Want better customer service? Empower your employees.
By Peter Gallagher, Chief Operating Officer
Behind every happy customer is an even happier employee. This isn’t exactly a trade secret, but it’s surprisingly difficult to implement as a company.
To keep employees happy, plenty of tech companies offer ping pong tables and free lunches, assuming that perks like these will help retention, but free lunch is only the tip of the iceberg. The bulk of any happy-employee strategy sits below the surface, and involves giving employees control over their own futures. In turn, they’ll pay that positivity forward to the customers they interact with each day.
Employees know their own career goals better than anyone else, so why not empower them to achieve them? The trick is to make career opportunities transparent and allow for flexibility and movement throughout the company. Providing career resources and flexibility for employees will make your employees happier and also create big payoffs for customers, resulting in an environment that’s positive both behind the scenes and out in front.
Give employees a transparent career ladder
Before I became the Chief Operating Officer for Verizon Digital Media Services, I worked as a leader at a number of Big Five consulting firms. Often times, making partner at such firms was an achievement shrouded in mystery; for all the employees knew, promotion wasn’t even about having the right skills at all, but about simply ingratiating oneself with the right people.
That tactic was night and day from how we handle career advancement at Verizon Digital Media Services. We don’t solely make sure that employees know exactly which skills and performance benchmarks are required for any upward or lateral move throughout the company, we also provide training so that employees can actively achieve those same skills. We’ve mapped our learning catalog of both computer-based classes and hands-on training to career ladders that employees can view at a glance.
It’s one thing to tell employees what they need to do to succeed, but far more ambitious to help them get there with training. We are constantly perfecting our process to make sure our requirements and courses stay current with advancing technology. Other companies may think it’s not worth it to spend so much time and effort training employees who might simply take those skills elsewhere, but we know our employees appreciate the effort — and the transparency.
Our employees aren’t just daydreaming about where they want to be in five years; they’re actively developing the skills they need to get there. And because of this, our customers are more likely to work with tenured staff — meaning the experience is smooth and inspiring on both sides.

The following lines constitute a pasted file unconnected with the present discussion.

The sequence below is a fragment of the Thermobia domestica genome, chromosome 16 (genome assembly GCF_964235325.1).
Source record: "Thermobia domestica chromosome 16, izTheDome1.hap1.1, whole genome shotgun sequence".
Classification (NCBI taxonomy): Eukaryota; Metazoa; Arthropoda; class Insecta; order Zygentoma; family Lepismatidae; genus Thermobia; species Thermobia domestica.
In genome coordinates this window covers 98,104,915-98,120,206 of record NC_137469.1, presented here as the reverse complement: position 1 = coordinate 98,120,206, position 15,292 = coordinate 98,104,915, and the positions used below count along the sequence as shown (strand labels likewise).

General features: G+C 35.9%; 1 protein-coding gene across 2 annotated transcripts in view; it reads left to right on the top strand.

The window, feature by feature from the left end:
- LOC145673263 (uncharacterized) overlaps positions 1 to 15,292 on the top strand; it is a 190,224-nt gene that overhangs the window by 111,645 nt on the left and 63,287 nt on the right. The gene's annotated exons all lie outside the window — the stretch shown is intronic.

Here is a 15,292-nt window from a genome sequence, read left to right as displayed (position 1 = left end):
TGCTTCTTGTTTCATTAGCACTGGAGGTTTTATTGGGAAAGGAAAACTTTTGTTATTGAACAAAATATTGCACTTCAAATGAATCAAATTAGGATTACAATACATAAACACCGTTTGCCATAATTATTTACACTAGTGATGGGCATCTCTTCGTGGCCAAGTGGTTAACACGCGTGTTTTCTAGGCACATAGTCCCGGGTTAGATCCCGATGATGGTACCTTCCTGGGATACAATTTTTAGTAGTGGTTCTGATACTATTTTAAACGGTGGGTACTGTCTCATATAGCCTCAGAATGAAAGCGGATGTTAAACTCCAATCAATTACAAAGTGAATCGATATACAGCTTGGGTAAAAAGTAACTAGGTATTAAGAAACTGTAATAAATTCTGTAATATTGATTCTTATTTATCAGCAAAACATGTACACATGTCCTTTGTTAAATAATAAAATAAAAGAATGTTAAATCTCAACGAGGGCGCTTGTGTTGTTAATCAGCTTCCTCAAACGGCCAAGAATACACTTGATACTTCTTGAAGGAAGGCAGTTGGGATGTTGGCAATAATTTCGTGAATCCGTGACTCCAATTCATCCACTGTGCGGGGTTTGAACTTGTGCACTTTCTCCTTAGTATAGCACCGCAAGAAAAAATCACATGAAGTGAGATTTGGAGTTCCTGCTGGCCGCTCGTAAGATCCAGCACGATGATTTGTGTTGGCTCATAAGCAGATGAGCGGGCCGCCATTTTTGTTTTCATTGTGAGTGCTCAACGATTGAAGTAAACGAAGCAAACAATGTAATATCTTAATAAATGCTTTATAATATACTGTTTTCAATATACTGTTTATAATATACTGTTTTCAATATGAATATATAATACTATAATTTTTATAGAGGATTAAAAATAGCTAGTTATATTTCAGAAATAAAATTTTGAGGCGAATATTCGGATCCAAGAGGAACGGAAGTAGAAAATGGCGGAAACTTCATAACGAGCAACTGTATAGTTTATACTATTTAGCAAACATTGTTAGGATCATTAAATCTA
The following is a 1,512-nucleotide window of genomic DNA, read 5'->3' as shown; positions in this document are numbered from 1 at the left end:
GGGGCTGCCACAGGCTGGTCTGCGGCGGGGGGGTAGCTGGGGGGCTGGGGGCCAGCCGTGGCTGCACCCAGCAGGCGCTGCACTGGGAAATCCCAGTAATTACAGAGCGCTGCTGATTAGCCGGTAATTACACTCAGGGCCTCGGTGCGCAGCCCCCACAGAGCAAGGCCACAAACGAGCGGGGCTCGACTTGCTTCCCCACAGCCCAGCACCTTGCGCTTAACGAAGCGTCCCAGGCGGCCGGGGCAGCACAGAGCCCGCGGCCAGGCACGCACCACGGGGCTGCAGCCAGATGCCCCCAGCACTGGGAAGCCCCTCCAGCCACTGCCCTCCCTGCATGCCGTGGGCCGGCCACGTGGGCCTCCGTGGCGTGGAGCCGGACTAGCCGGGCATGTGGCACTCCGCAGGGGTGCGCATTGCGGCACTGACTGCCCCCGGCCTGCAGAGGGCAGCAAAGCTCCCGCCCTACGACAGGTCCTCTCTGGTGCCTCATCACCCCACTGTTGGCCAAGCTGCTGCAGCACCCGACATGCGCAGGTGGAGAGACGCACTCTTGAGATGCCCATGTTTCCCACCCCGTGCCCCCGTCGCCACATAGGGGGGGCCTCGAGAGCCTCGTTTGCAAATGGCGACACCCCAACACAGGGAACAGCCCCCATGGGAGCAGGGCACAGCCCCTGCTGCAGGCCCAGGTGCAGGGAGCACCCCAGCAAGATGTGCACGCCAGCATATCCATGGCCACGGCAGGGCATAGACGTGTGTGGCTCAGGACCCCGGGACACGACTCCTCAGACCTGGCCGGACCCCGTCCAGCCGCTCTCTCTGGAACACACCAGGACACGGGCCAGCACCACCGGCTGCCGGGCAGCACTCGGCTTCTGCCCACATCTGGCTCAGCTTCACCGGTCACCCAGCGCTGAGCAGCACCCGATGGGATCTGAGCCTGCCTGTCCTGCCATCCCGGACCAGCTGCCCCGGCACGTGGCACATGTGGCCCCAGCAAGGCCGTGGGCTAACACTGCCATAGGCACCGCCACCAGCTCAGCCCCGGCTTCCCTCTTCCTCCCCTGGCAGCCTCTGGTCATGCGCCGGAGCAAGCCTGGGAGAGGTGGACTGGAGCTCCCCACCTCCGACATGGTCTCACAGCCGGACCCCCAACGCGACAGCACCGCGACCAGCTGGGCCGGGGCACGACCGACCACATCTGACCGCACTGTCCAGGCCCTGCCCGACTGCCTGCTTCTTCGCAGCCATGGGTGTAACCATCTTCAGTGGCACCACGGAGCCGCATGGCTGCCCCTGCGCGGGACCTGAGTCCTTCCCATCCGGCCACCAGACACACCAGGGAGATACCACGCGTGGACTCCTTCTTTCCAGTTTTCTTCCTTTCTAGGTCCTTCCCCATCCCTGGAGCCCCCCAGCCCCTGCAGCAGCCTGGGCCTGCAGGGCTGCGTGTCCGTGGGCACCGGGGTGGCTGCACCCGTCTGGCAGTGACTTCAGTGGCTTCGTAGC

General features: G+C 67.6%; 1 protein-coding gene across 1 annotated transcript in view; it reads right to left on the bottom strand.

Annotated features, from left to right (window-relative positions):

Let employees stay nimble
Additionally, the kind of people who thrive in a self-motivated career advancement system are exactly the kind of people you want working with your customers. The type of person who is energized by the ability to take career advancement into her own hands certainly has a capable, problem-solving mindset ideal for solving customer issues.
But that’s not the only way we ensure that we have customer-focused employees in every department. A big part of our strategy is allowing employees to move not just up the ladder, but to make lateral career moves, too. Employees may move from professional services to customer service, or customer service to engineering. We encourage employees to move throughout the organization as they like because it’s better for us to have them stay, and to be happy as they do so.
Once employees take the necessary training and meet the requirements for a lateral move, they then get to try out the “80/20 program,” in which they spend 80% of their time — or four days a week — working in their current department, and 20% of their time in their desired transition department. It allows the employee to confirm that the move is what he or she really wants, while also allowing the potential new team to assess his or her performance.
Because the process is so clear-cut, and shows employees exactly what they’ll need to succeed before they even transition, we have a lot of movement between departments. One of the positive side effects is that we have former customer service employees in every department (and former workers from other departments in customer service). Because of this circulation, we’re driving a service-oriented culture organically that’s full of well-developed talent, too.
When it comes to making employees happy, it takes more time and effort than simply placing a ping pong table in the break room. Giving employees the information and resources they need to map out their careers in the long term isn’t an easy or quick process — it took us a full year to implement! But it pays off by encouraging employees to stick around and to do so happily. And when that happens, customers end up winning, too.
Ready to jump-start your career? Take a look at our current job openings.